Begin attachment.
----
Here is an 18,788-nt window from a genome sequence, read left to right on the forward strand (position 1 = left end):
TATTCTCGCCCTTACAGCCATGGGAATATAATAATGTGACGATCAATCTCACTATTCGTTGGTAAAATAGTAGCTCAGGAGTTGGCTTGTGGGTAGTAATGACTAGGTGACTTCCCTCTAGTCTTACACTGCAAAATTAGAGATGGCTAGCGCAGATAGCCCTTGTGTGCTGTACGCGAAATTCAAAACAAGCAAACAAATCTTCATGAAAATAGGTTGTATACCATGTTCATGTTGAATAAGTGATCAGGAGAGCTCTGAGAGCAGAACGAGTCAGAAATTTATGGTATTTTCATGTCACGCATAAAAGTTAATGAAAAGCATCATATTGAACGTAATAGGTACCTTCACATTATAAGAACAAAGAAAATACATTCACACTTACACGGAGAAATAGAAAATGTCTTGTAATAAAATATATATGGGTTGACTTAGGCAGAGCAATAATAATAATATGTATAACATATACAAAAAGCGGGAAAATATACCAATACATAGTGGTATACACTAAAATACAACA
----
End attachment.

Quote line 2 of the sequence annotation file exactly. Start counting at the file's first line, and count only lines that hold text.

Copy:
TATTCTCGCCCTTACAGCCATGGGAATATAATAATGTGACGATCAATCTCACTATTCGTTGGTAAAATAGTAGCTCAGGAGTTGGCTTGTGGGTAGTAATGACTAGGTGACTTCCCTCTAGTCTTACACTGCAAAATTAGAGATGGCTAGCGCAGATAGCCCTTGTGTGCTGTACGCGAAATTCAAAACAAGCAAACAAATCTTCATGAAAATAGGTTGTATACCATGTTCATGTTGAATAAGTGATCAGGAGAGCTCTGAGAGCAGAACGAGTCAGAAATTTATGGTATTTTCATGTCACGCATAAAAGTTAATGAAAAGCATCATATTGAACGTAATAGGTACCTTCACATTATAAGAACAAAGAAAATACATTCACACTTACACGGAGAAATAGAAAATGTCTTGTAATAAAATATATATGGGTTGACTTAGGCAGAGCAATAATAATAATATGTATAACATATACAAAAAGCGGGAAAATATACCAATACATAGTGGTATACACTAAAATACAACA